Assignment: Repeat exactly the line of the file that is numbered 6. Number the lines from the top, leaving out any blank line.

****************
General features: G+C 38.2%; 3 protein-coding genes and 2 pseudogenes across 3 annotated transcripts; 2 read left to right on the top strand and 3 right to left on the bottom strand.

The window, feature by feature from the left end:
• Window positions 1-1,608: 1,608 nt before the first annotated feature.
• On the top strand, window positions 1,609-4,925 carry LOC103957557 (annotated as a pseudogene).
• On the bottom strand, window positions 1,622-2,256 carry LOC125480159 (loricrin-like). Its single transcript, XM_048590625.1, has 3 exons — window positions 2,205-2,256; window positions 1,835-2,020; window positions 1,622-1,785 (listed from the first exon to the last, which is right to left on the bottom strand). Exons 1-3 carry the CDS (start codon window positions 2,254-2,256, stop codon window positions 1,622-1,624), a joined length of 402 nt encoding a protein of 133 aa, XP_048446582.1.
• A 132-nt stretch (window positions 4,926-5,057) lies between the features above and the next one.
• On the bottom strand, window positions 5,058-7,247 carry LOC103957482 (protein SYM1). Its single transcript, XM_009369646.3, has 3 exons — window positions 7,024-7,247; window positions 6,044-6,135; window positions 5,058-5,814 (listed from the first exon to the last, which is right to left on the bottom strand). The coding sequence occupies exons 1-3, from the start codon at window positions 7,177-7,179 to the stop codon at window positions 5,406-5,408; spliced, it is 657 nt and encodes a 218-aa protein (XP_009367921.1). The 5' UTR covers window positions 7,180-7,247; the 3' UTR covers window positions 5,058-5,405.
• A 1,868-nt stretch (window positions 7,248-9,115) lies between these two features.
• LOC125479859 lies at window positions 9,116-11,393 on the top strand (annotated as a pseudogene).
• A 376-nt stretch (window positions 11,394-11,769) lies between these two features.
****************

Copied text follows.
• A 132-nt stretch (window positions 4,926-5,057) lies between the features above and the next one.